Conclusion

It is interesting that the Court does not comment on the argument that the claim as against Aviva did not commence until the Plaintiff made a legally valid demand for payment, which is one of the alternative arguments proposed by the Plaintiff in their response to the summary judgment motion. One wonders how this case is reconciled with the rationale in the recent Court of Appeal decision in Schmitz (Litigation guardian of) v. Lombard General Insurance Co. of Canada 2014 ONCA 88. In Schmitz, the Court of Appeal held that once a legally valid claim for indemnification under the endorsement was asserted, the underinsured coverage insurer was under a legal obligation to respond to it and that the limitation period applicable to a claim for indemnity did not start to run until the day after the demand for indemnity was made. Using the chronology in Kaushal, an argument can be made that Plaintiff’s counsel did not make their demand to Aviva until February 24th, 2011. Accordingly, the two year limitation period would not have started running until February 25th, 2011. However, in Kaushal, no request for indemnification was being made under OPCF 44R. The claim was being made pursuant to section 258.4 which states:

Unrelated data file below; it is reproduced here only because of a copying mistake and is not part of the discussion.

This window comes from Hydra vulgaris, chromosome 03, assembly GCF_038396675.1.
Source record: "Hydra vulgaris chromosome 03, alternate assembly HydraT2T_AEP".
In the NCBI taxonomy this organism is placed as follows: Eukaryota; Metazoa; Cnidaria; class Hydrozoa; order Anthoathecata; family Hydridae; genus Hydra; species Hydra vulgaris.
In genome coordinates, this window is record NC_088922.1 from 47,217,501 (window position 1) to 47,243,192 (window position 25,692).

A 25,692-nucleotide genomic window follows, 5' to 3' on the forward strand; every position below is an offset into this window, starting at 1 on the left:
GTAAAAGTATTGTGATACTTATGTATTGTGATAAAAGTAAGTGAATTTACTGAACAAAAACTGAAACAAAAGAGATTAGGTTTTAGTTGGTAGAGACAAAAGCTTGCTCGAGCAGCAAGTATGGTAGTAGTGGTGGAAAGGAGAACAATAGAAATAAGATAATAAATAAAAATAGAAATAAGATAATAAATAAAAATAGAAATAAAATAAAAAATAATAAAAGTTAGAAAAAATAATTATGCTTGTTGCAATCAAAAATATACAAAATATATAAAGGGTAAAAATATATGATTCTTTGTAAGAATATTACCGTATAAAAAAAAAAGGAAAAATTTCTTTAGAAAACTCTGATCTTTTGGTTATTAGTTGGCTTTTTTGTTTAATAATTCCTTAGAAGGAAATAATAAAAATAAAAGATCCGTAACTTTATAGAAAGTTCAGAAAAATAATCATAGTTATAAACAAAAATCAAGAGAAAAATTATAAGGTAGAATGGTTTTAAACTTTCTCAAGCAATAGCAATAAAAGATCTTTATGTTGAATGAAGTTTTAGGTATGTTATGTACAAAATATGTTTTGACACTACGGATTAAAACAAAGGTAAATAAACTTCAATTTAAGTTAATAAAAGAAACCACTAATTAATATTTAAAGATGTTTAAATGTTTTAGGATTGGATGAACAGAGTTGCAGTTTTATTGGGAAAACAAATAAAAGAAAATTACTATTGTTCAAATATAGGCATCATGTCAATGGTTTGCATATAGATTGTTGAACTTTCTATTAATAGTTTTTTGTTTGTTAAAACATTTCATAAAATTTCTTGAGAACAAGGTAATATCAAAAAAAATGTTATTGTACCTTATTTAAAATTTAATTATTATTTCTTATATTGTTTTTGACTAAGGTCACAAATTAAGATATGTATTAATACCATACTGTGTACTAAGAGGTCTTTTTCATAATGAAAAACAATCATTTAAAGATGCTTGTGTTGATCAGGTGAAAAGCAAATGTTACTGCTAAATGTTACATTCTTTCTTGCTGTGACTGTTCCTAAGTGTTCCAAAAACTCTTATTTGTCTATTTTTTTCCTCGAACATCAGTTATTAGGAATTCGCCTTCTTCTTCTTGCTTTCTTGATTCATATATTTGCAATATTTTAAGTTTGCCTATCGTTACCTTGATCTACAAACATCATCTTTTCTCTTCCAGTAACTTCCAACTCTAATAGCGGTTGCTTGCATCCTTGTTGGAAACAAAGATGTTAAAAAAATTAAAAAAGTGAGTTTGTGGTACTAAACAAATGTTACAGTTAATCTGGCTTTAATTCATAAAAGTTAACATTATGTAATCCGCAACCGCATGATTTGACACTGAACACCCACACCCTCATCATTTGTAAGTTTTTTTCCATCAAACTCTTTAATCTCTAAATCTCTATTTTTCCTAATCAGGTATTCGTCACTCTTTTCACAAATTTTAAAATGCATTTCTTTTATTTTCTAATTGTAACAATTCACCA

258.4 An insurer that receives a notice under clause 258.3 (1) (b) shall promptly inform the plaintiff whether there is a motor vehicle liability policy issued by the insurer to the defendant and, if so,

  1. the liability limits under the policy; and
  2. whether the insurer will respond under the policy to the claim. 1996, c. 21, s. 22

Typically, claims under section 258.4 are made when trying to determine limits and coverage under the Defendant driver’s policy. Perhaps in Kaushal, the demand for payment should have been made under OPCF 44R. If so, then the decision in Schmitz would have provided a quick response to this summary judgment motion regarding the limitation period.

Furthermore, based on Schmitz, the limitation period is only triggered with the demand for payment. A demand for payment to the Insurer can be brought at any point of time during the litigation, and the limitation period will only commence the day after the request was made. This will make for some interesting law going forward.